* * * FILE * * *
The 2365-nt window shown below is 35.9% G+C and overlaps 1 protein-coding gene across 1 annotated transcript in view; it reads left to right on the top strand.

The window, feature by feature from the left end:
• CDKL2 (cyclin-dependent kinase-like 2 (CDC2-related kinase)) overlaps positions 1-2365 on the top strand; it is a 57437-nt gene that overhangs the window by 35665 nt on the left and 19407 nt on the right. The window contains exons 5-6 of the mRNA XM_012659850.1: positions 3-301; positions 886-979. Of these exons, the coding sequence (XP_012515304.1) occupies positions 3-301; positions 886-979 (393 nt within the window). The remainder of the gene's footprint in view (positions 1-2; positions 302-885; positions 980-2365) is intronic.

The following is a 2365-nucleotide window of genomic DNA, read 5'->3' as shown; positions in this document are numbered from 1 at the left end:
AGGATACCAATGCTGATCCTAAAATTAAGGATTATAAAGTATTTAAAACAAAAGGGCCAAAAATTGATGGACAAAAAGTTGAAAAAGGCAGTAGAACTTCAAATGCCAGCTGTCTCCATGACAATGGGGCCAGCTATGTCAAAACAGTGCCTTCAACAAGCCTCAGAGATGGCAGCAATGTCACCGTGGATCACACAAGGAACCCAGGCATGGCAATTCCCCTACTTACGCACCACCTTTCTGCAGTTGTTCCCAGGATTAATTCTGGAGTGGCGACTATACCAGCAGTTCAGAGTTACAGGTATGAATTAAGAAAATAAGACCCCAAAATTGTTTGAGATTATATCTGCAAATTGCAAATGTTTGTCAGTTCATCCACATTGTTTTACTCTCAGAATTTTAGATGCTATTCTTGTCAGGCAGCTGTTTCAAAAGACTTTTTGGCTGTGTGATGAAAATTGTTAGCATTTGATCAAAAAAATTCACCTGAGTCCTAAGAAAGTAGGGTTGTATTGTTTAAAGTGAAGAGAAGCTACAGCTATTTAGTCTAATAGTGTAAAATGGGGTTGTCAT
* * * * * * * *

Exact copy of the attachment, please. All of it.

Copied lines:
The 2365-nt window shown below is 35.9% G+C and overlaps 1 protein-coding gene across 1 annotated transcript in view; it reads left to right on the top strand.

The window, feature by feature from the left end:
• CDKL2 (cyclin-dependent kinase-like 2 (CDC2-related kinase)) overlaps positions 1-2365 on the top strand; it is a 57437-nt gene that overhangs the window by 35665 nt on the left and 19407 nt on the right. The window contains exons 5-6 of the mRNA XM_012659850.1: positions 3-301; positions 886-979. Of these exons, the coding sequence (XP_012515304.1) occupies positions 3-301; positions 886-979 (393 nt within the window). The remainder of the gene's footprint in view (positions 1-2; positions 302-885; positions 980-2365) is intronic.

The following is a 2365-nucleotide window of genomic DNA, read 5'->3' as shown; positions in this document are numbered from 1 at the left end:
AGGATACCAATGCTGATCCTAAAATTAAGGATTATAAAGTATTTAAAACAAAAGGGCCAAAAATTGATGGACAAAAAGTTGAAAAAGGCAGTAGAACTTCAAATGCCAGCTGTCTCCATGACAATGGGGCCAGCTATGTCAAAACAGTGCCTTCAACAAGCCTCAGAGATGGCAGCAATGTCACCGTGGATCACACAAGGAACCCAGGCATGGCAATTCCCCTACTTACGCACCACCTTTCTGCAGTTGTTCCCAGGATTAATTCTGGAGTGGCGACTATACCAGCAGTTCAGAGTTACAGGTATGAATTAAGAAAATAAGACCCCAAAATTGTTTGAGATTATATCTGCAAATTGCAAATGTTTGTCAGTTCATCCACATTGTTTTACTCTCAGAATTTTAGATGCTATTCTTGTCAGGCAGCTGTTTCAAAAGACTTTTTGGCTGTGTGATGAAAATTGTTAGCATTTGATCAAAAAAATTCACCTGAGTCCTAAGAAAGTAGGGTTGTATTGTTTAAAGTGAAGAGAAGCTACAGCTATTTAGTCTAATAGTGTAAAATGGGGTTGTCAT